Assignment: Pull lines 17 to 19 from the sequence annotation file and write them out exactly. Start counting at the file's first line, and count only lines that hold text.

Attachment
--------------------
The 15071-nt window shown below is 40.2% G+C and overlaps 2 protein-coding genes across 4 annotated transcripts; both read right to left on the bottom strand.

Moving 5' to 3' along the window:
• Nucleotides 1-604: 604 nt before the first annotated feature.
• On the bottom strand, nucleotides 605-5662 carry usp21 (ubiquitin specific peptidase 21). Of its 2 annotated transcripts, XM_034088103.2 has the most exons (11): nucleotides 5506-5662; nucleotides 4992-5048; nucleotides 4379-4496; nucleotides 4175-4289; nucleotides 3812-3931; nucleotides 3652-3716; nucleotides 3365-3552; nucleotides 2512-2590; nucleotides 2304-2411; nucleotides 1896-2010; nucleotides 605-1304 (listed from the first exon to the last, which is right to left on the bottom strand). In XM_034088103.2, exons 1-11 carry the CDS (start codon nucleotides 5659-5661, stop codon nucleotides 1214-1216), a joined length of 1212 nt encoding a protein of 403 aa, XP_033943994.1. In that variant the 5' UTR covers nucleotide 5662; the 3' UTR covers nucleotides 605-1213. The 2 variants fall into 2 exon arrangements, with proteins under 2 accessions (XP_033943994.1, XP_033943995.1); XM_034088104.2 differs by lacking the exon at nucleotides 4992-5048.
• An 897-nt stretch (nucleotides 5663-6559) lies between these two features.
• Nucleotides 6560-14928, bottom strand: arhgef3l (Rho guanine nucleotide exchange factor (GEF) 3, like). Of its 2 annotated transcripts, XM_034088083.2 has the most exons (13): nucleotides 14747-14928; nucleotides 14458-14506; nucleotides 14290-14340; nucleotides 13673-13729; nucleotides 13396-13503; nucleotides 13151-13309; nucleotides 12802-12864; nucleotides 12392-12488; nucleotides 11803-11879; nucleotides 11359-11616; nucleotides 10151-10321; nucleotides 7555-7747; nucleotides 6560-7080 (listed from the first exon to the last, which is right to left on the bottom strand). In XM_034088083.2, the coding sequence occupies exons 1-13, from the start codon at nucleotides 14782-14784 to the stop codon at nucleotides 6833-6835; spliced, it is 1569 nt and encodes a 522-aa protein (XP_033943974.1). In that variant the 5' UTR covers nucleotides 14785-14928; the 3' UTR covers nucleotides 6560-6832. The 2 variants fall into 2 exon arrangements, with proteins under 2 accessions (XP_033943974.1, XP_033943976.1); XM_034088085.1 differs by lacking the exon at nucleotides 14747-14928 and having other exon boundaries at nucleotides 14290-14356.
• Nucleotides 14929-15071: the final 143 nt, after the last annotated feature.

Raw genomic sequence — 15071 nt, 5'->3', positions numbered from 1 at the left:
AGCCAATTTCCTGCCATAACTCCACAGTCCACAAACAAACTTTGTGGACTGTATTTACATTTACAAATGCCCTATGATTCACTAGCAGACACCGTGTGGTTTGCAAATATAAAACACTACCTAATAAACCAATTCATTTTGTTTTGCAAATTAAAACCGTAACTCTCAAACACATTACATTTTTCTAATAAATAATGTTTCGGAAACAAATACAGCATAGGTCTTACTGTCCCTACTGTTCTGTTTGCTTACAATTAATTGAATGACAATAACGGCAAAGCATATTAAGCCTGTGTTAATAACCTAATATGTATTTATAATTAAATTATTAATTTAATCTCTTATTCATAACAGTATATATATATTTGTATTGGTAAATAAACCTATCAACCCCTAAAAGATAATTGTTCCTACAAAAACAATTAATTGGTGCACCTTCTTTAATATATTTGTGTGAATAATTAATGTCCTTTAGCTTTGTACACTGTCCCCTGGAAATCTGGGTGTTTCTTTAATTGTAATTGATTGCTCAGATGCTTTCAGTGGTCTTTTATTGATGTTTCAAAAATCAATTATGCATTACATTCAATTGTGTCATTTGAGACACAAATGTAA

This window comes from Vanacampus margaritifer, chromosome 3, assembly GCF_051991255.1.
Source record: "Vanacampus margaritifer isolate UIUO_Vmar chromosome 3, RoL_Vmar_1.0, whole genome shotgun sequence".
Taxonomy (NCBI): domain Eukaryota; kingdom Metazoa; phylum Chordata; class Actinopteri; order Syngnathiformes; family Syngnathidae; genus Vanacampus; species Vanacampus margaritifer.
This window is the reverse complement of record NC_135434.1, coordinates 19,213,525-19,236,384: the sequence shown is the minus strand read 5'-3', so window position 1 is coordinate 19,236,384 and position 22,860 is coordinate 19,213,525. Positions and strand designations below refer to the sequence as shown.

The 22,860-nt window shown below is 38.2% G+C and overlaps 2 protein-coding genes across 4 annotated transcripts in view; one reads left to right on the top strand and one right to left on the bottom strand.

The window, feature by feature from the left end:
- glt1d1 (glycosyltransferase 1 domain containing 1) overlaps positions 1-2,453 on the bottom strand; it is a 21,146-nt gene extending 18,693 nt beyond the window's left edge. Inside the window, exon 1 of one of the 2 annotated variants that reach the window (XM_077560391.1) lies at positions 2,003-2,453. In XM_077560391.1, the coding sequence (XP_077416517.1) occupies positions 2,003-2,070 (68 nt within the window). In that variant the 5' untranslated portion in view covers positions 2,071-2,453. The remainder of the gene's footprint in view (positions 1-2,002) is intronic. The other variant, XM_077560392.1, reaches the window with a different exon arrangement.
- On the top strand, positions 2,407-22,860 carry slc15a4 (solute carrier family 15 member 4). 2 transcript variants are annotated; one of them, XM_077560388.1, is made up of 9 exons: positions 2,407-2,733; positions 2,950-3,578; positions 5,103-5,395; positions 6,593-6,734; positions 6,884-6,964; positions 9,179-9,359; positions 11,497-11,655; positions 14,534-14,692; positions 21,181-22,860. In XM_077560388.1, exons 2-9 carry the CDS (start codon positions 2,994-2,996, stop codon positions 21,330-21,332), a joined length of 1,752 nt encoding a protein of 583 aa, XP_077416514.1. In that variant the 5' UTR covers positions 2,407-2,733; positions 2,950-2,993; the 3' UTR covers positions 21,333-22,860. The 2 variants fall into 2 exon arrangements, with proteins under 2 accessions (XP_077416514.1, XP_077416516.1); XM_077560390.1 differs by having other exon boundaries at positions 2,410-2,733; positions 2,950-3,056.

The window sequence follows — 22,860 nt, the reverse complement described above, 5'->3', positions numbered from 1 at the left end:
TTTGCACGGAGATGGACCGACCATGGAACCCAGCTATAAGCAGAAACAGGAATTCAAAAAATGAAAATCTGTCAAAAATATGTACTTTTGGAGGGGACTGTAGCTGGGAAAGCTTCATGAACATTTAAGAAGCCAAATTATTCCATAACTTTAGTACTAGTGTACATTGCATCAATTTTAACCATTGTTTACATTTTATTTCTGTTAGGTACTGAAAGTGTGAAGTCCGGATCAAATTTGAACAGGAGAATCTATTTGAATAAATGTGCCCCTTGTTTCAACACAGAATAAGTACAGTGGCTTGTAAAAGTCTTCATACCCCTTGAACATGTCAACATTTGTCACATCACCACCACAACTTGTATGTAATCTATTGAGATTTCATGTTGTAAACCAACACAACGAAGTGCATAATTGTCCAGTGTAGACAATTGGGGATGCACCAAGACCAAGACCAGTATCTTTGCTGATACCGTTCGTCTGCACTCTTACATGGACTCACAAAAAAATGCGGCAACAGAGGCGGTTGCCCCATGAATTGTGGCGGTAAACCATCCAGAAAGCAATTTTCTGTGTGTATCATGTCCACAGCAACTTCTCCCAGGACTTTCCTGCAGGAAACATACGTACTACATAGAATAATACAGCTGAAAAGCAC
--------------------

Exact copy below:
- On the top strand, positions 2,407-22,860 carry slc15a4 (solute carrier family 15 member 4). 2 transcript variants are annotated; one of them, XM_077560388.1, is made up of 9 exons: positions 2,407-2,733; positions 2,950-3,578; positions 5,103-5,395; positions 6,593-6,734; positions 6,884-6,964; positions 9,179-9,359; positions 11,497-11,655; positions 14,534-14,692; positions 21,181-22,860. In XM_077560388.1, exons 2-9 carry the CDS (start codon positions 2,994-2,996, stop codon positions 21,330-21,332), a joined length of 1,752 nt encoding a protein of 583 aa, XP_077416514.1. In that variant the 5' UTR covers positions 2,407-2,733; positions 2,950-2,993; the 3' UTR covers positions 21,333-22,860. The 2 variants fall into 2 exon arrangements, with proteins under 2 accessions (XP_077416514.1, XP_077416516.1); XM_077560390.1 differs by having other exon boundaries at positions 2,410-2,733; positions 2,950-3,056.

The window sequence follows — 22,860 nt, the reverse complement described above, 5'->3', positions numbered from 1 at the left end:
TTTGCACGGAGATGGACCGACCATGGAACCCAGCTATAAGCAGAAACAGGAATTCAAAAAATGAAAATCTGTCAAAAATATGTACTTTTGGAGGGGACTGTAGCTGGGAAAGCTTCATGAACATTTAAGAAGCCAAATTATTCCATAACTTTAGTACTAGTGTACATTGCATCAATTTTAACCATTGTTTACATTTTATTTCTGTTAGGTACTGAAAGTGTGAAGTCCGGATCAAATTTGAACAGGAGAATCTATTTGAATAAATGTGCCCCTTGTTTCAACACAGAATAAGTACAGTGGCTTGTAAAAGTCTTCATACCCCTTGAACATGTCAACATTTGTCACATCACCACCACAACTTGTATGTAATCTATTGAGATTTCATGTTGTAAACCAACACAACGAAGTGCATAATTGTCCAGTGTAGACAATTGGGGATGCACCAAGACCAAGACCAGTATCTTTGCTGATACCGTTCGTCTGCACTCTTACATGGACTCACAAAAAAATGCGGCAACAGAGGCGGTTGCCCCATGAATTGTGGCGGTAAACCATCCAGAAAGCAATTTTCTGTGTGTATCATGTCCACAGCAACTTCTCCCAGGACTTTCCTGCAGGAAACATACGTACTACATAGAATAATACAGCTGAAAAGCAC